- Correction of shifts in single-stage LC-MS(/MS) data
- Analytica Chimica Acta
- Pages (from-to)
- Number of pages
- Document type
- Review article
- Faculty of Science (FNWI)
- Swammerdam Institute for Life Sciences (SILS)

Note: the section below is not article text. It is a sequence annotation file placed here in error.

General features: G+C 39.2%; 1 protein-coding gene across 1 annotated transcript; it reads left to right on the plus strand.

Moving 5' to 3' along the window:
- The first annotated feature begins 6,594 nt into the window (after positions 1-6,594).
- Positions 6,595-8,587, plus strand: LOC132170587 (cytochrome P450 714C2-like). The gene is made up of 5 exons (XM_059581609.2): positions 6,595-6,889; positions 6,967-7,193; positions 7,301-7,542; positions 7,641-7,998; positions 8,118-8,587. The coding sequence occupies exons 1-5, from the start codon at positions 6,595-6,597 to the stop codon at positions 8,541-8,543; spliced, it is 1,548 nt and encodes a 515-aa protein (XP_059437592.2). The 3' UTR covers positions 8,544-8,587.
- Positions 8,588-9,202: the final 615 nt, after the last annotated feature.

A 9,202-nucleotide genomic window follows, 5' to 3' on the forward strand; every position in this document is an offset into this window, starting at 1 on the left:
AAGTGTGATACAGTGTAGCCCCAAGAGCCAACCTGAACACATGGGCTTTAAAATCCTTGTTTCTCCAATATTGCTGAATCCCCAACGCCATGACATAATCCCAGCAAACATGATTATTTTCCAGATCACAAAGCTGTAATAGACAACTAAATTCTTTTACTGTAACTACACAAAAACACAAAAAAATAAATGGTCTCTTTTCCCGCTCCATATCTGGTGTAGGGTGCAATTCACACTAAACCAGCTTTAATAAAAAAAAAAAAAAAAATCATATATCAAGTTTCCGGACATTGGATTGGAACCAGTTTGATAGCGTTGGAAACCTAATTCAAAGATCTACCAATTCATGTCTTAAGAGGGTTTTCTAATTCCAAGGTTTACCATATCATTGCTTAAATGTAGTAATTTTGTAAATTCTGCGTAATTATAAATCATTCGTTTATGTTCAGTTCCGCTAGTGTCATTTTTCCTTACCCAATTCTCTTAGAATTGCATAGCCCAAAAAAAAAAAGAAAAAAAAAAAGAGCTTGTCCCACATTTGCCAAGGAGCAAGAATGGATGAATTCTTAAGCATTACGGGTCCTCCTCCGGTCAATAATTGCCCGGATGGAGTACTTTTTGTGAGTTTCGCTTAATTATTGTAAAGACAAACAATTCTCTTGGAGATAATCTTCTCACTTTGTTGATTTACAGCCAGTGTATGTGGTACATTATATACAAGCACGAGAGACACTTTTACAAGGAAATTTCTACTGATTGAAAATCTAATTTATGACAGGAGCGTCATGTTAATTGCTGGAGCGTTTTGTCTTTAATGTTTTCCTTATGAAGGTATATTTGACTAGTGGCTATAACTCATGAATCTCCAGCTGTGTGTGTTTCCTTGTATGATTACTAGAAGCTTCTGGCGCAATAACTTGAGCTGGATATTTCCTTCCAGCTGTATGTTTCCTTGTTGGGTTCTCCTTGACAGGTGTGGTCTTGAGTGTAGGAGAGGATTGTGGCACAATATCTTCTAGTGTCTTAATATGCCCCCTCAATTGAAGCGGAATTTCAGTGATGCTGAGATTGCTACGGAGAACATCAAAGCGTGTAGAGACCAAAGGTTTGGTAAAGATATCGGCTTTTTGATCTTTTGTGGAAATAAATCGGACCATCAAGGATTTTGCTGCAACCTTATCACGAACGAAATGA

Label-free LC-MS(/MS) provides accurate quantitative profiling of proteins and metabolites in complex biological samples such as cell lines, tissues and body fluids. A label-free experiment consists of several LC-MS(/MS) chromatograms that might be acquired over several days, across multiple laboratories using different instruments. Single-stage part (MS1 map) of the LC-MS(/MS) contains quantitative information on all compounds that can be detected by LC-MS(/MS) and is the data of choice used by quantitative LC-MS(/MS) data pre-processing workflows. Differences in experimental conditions and fluctuation of analytical parameters influence the overall quality of the MS1 maps and are factors hampering comparative statistical analyses and data interpretation. The quality of the obtained MS1 maps can be assessed based on changes in the two separation dimensions (retention time, mass-to-charge ratio) and the readout (ion intensity) of MS1 maps. In this tutorial we discuss two types of changes, monotonic and non-monotonic shifts, which may occur in the two separation dimensions and the readout of MS1 map. Monotonic shifts of MS1 maps can be corrected, while non-monotonic ones can only be assessed but not corrected, since correction would require precise modelling of the underlying physicochemical effects, which would require additional parameters and analysis. We discuss reasons for monotonic and non-monotonic shifts in the two separation dimensions and readout of MS1 maps, as well as algorithms that can be used to correct monotonic or to assess the extent non-monotonic shifts. Relation of non-monotonic shift with peak elution order inversion and orthogonality as defined in analytical chemistry is discussed. We aim this tutorial for data generator and evaluators scientists who aim to known the condition and approaches to produce and pre-processed comparable MS1 maps.
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